What happens when the medicine we rely on to fight infections stops working? Bacteria evolve, and some can develop into superbugs that repel antibiotics. To fight back, we need fresh remedies—but it’s been more than 30 years since a new type of antibiotic has made it to market. Meanwhile, more than 2 million Americans fall ill with an antibiotic-resistant infection each year, according to the Centers for Disease Control and Prevention, and 23,000 of them die. U.S. Army veteran Carl Romm was 27 when he lost his life because of drug-resistant bacteria. In this episode, his parents, Chris and Joyce Romm, share their story with Pew’s Laura Margison and discuss the importance of combating this global public health threat. To learn more, visit pewtrusts.org/afterthefact.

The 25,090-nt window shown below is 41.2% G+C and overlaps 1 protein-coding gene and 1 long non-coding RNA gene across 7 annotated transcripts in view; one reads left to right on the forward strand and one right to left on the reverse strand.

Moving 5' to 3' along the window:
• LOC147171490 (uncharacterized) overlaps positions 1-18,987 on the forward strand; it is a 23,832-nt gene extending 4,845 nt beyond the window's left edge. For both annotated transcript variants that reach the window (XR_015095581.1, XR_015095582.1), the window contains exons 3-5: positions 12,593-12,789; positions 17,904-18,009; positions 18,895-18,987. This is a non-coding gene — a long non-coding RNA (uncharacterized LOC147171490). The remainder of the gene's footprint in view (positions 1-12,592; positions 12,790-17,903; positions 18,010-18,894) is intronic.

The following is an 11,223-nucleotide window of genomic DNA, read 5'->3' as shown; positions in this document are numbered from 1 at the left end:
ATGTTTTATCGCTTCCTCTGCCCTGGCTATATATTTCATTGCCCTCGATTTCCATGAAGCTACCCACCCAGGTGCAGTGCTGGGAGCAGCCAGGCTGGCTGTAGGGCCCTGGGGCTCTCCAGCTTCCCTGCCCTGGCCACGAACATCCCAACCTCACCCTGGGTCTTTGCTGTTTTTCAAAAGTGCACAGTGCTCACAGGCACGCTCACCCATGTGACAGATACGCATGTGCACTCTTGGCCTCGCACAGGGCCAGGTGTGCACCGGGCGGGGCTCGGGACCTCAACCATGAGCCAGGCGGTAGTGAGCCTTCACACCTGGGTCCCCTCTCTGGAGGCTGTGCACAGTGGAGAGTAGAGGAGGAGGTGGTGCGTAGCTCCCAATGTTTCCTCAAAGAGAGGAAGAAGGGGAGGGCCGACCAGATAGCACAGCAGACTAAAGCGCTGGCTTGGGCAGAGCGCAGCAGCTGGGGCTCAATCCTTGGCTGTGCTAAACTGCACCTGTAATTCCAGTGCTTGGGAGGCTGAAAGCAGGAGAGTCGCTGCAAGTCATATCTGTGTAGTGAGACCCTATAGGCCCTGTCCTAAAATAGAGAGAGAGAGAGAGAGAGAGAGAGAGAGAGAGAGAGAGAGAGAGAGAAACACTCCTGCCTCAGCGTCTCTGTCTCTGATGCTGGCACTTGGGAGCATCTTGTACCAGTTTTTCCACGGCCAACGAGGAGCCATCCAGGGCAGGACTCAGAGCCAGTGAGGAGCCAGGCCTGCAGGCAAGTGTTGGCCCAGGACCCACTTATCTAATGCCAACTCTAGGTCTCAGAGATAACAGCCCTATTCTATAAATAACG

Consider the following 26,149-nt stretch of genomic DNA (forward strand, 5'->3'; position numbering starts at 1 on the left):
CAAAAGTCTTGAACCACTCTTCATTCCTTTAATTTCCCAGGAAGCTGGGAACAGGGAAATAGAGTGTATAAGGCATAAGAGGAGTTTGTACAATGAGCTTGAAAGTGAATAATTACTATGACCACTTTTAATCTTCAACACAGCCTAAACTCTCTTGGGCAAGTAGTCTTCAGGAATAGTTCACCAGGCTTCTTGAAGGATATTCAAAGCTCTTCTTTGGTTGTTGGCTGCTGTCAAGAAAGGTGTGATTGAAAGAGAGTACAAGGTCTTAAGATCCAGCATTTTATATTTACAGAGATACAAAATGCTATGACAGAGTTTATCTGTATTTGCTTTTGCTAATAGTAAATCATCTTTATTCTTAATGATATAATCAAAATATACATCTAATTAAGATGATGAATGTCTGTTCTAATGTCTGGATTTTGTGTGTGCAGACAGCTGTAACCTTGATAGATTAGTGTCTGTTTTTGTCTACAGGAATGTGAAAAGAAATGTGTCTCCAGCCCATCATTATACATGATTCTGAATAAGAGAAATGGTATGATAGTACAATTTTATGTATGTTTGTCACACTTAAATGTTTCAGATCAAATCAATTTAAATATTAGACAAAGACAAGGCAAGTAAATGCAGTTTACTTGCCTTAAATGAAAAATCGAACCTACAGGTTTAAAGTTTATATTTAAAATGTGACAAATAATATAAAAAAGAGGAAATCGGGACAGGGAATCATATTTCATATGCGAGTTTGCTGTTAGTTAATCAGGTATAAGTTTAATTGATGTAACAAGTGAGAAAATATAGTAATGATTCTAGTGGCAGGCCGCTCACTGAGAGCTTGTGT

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Antibiotic-resistant bacteria, also known as “superbugs,” are a major threat to modern medicine. But how does resistance work, and what can we do to slow the spread? Read personal stories, expert accounts, and more for the answers to those questions in our four-week email series: Slowing Superbugs.